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After normalization with Israel, US Treasury signs $1 bln loan to clear Sudan’s debt

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US Treasury Secretary Steven Mnuchin signed on Wednesday an agreement to provide Sudan with a $1 billion bridge loan to clear the $1.2 billion it owes the World Bank in arrears, after Khartoum signed the “Abraham Accords” to normalize ties with Israel.

“The Secretary also discussed the economic opportunities created through Sudan’s opening of relations with Israel under the Abraham Accords,” a readout of Mnuchin’s trip to Sudan said.

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The bridge loan will be given to Sudan when “the agreed conditions with the Bank and under the MOU are met.”

Mnuchin had said in mid-December when the US removed Sudan from the list of state sponsors of terrorism: “The United States Treasury looks forward to working with bipartisan members of Congress, and with Sudan to help clear its arrears at the International Financial Institutions and to advance Sudan’s efforts to secure debt relief in 2021.”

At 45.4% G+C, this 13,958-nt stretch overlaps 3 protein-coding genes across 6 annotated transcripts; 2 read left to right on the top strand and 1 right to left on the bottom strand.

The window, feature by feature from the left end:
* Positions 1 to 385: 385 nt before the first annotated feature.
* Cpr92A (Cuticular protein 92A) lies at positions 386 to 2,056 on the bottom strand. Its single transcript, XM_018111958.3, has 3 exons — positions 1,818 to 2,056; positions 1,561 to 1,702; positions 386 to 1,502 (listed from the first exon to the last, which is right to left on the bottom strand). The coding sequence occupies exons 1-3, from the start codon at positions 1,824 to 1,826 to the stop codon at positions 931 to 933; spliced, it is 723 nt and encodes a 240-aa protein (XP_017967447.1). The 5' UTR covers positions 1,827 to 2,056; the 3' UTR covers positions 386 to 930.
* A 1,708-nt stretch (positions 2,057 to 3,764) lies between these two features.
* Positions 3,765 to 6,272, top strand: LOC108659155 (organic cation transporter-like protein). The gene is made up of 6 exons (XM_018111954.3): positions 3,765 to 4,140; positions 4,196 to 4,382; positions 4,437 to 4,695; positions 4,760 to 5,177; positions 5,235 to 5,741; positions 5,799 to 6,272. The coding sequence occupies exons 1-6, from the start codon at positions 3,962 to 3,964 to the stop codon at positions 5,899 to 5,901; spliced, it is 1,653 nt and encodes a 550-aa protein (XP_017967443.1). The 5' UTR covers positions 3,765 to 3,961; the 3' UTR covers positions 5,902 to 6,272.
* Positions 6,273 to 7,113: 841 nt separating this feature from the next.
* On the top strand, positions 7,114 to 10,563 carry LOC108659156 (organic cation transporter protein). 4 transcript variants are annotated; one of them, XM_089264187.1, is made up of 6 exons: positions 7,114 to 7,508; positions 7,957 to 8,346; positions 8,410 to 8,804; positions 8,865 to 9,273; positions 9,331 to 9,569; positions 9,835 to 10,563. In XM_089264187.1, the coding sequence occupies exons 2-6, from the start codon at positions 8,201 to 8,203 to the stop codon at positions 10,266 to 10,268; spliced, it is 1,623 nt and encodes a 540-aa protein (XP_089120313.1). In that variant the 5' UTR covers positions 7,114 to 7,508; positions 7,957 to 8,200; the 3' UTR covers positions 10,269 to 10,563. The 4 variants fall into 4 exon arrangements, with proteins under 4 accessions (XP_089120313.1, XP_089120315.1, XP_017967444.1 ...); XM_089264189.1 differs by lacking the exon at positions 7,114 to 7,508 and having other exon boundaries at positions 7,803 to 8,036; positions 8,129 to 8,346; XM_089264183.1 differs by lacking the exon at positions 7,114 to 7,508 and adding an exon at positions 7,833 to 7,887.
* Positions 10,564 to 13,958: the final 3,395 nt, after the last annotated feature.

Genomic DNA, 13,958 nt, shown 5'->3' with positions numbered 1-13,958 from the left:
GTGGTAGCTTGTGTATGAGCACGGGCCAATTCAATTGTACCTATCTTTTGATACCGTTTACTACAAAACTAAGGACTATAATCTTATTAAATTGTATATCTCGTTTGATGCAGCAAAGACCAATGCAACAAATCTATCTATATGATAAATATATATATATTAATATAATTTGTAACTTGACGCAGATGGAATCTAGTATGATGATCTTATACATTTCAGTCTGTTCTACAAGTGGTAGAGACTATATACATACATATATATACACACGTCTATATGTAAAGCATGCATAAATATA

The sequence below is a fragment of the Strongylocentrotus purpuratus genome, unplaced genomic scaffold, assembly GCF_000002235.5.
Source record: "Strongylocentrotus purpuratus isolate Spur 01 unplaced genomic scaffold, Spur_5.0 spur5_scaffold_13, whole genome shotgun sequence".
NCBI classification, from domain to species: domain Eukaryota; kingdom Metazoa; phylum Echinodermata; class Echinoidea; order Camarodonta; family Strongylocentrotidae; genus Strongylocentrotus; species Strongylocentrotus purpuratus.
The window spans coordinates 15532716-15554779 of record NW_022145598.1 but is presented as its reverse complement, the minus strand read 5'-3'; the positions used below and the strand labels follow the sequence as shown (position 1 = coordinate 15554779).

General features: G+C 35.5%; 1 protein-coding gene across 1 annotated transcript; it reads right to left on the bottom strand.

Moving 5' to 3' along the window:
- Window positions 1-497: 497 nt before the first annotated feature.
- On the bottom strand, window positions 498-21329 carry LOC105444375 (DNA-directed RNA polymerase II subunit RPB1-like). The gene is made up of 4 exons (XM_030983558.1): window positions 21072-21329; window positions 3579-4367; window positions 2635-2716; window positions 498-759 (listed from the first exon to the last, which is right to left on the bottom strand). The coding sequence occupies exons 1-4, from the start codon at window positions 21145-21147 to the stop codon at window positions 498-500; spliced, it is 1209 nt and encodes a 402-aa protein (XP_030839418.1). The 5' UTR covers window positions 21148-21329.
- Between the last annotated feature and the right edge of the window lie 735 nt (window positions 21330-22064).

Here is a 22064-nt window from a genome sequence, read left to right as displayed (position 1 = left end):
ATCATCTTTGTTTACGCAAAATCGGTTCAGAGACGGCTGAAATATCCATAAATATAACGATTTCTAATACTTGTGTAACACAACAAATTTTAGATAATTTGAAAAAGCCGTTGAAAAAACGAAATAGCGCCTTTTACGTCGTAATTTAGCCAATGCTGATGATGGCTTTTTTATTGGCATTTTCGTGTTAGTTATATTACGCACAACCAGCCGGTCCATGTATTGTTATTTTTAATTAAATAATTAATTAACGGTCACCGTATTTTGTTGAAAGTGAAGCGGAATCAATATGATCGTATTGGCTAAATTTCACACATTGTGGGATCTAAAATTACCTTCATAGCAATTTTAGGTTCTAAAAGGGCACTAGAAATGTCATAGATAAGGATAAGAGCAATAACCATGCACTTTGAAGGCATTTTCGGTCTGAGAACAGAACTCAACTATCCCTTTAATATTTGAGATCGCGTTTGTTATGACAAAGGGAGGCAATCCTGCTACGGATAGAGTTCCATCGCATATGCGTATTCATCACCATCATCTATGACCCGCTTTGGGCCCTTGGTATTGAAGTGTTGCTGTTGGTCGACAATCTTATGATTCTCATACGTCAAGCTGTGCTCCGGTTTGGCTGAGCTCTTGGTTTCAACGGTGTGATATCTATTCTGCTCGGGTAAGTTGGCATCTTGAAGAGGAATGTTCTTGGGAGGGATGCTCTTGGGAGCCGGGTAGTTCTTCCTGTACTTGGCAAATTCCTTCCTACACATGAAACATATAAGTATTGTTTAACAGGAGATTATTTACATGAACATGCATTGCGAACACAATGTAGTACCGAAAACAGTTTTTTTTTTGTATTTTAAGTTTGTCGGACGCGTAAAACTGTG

Sudan's finance ministry said on December 16 that the World Bank bridge loan would allow it to access $1.5 billion annually in funds from the World Bank's International Development Association (IDA), the lender's financing arm for the world's poorest countries.

Sudan has more than $60 billion in foreign debt.

Earlier in the day, the US embassy in Khartoum said on Twitter: “We congratulate the civilian-led transitional government on its signature today of the Abraham Accords Declaration, which will help further Sudan on its transformative path to stability, security, and economic opportunity.”

"The agreement allows Sudan, Israel and other signers of the Abraham Accords to build mutual trust and increase cooperation in the region."

Sudan is one of four Arab countries to normalize ties with Israel, along with the UAE, Bahrain and Morocco.

Read more:

US, Sudan sign ‘Abraham Accords’ normalizing ties with Israel: US embassy

Israel, Sudan announce deal normalizing ties

US agrees to give Sudan access to over $1 bln: Govt

US Treasury Secretary visits Khartoum following Sudan’s removal from terror list